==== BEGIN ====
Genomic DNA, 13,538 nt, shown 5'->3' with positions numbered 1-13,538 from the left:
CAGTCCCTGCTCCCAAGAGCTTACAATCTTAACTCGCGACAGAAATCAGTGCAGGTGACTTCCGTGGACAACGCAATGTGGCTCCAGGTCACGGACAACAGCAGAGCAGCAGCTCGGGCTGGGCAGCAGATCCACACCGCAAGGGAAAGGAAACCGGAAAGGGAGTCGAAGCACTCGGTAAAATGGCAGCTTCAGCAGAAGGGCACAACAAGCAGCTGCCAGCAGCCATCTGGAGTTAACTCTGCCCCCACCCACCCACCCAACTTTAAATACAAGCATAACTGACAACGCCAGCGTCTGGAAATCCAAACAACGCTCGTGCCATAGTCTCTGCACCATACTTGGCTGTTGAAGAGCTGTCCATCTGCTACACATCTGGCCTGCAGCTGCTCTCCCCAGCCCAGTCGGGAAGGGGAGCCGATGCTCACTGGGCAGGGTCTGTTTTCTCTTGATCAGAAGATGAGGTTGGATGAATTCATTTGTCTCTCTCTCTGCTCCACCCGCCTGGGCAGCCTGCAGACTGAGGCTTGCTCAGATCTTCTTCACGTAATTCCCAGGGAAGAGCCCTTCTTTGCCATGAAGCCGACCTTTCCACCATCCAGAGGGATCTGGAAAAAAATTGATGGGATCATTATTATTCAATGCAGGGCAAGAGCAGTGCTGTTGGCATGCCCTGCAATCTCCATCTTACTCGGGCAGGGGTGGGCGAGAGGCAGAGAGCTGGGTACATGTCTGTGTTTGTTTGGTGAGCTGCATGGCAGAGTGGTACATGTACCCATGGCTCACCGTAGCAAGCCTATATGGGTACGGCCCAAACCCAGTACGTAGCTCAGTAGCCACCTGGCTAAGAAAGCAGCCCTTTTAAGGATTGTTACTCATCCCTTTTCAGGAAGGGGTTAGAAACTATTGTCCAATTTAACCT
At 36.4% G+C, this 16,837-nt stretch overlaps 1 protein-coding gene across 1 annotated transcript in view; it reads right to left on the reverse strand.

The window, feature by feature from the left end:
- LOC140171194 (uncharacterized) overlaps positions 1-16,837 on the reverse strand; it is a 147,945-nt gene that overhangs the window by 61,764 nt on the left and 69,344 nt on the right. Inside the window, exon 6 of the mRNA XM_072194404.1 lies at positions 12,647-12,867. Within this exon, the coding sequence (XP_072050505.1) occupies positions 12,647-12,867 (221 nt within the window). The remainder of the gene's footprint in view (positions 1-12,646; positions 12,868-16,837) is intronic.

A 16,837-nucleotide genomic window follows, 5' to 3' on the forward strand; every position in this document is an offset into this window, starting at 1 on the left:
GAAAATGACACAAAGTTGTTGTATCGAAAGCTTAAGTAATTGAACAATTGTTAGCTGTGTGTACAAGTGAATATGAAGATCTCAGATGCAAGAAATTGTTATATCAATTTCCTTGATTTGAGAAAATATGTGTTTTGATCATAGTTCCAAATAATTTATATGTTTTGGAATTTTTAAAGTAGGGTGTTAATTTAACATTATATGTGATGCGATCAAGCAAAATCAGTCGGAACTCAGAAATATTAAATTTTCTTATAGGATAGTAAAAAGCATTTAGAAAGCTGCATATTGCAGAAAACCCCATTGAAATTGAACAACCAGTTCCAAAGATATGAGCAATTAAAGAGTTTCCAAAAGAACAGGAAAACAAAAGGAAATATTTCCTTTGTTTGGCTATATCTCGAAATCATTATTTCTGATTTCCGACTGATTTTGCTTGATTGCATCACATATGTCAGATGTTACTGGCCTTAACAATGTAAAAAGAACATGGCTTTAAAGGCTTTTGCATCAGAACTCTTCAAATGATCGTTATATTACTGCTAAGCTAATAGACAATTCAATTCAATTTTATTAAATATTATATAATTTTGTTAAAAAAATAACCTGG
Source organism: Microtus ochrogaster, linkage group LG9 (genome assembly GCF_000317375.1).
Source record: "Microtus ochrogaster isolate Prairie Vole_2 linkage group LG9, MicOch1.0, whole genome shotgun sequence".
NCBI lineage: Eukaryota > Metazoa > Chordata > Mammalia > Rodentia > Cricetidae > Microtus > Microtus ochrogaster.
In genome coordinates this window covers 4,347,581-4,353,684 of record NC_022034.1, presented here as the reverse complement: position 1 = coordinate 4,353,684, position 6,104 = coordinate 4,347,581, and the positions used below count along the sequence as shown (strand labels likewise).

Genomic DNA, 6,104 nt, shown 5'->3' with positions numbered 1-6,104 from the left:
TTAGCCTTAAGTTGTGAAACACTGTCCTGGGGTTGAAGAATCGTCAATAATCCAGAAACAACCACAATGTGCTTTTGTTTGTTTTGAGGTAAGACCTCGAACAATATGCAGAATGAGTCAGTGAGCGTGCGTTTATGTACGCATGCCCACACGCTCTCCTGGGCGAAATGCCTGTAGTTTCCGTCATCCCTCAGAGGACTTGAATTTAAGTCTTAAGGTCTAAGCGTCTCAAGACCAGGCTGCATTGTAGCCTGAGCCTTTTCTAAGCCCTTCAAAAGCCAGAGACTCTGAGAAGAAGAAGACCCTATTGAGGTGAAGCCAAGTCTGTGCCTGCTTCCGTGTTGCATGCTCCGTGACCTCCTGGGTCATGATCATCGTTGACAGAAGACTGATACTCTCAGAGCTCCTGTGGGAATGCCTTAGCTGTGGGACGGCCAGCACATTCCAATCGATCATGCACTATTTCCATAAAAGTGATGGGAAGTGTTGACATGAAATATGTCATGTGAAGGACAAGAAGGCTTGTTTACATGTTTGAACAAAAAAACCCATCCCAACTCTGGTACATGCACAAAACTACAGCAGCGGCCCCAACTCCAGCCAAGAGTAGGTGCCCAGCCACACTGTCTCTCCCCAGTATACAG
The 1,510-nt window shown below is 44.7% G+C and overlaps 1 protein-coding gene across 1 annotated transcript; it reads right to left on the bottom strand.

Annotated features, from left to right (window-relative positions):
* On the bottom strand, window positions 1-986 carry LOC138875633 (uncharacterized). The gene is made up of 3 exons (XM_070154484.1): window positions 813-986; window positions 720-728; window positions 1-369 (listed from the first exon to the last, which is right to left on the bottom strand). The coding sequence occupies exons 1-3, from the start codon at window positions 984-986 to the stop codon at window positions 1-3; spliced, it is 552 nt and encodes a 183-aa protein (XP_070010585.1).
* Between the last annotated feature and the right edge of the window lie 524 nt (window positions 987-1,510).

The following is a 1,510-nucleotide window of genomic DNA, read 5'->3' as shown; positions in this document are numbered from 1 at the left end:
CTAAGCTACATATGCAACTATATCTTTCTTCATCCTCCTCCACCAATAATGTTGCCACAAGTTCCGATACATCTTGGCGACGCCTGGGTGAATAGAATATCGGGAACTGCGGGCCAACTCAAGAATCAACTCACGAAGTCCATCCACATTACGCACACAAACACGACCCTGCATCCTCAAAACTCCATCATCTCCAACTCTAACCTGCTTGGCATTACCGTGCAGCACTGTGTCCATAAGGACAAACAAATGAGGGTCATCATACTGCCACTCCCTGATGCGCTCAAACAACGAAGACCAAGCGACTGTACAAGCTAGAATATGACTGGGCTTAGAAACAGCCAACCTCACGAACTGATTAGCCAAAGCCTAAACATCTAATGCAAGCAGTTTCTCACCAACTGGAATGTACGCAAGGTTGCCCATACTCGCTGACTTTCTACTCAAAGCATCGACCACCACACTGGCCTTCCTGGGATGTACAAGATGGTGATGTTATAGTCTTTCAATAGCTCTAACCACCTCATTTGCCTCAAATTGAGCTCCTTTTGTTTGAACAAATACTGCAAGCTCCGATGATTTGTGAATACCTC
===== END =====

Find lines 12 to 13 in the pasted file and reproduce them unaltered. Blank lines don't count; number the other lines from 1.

Genomic DNA, 6,104 nt, shown 5'->3' with positions numbered 1-6,104 from the left:
TTAGCCTTAAGTTGTGAAACACTGTCCTGGGGTTGAAGAATCGTCAATAATCCAGAAACAACCACAATGTGCTTTTGTTTGTTTTGAGGTAAGACCTCGAACAATATGCAGAATGAGTCAGTGAGCGTGCGTTTATGTACGCATGCCCACACGCTCTCCTGGGCGAAATGCCTGTAGTTTCCGTCATCCCTCAGAGGACTTGAATTTAAGTCTTAAGGTCTAAGCGTCTCAAGACCAGGCTGCATTGTAGCCTGAGCCTTTTCTAAGCCCTTCAAAAGCCAGAGACTCTGAGAAGAAGAAGACCCTATTGAGGTGAAGCCAAGTCTGTGCCTGCTTCCGTGTTGCATGCTCCGTGACCTCCTGGGTCATGATCATCGTTGACAGAAGACTGATACTCTCAGAGCTCCTGTGGGAATGCCTTAGCTGTGGGACGGCCAGCACATTCCAATCGATCATGCACTATTTCCATAAAAGTGATGGGAAGTGTTGACATGAAATATGTCATGTGAAGGACAAGAAGGCTTGTTTACATGTTTGAACAAAAAAACCCATCCCAACTCTGGTACATGCACAAAACTACAGCAGCGGCCCCAACTCCAGCCAAGAGTAGGTGCCCAGCCACACTGTCTCTCCCCAGTATACAG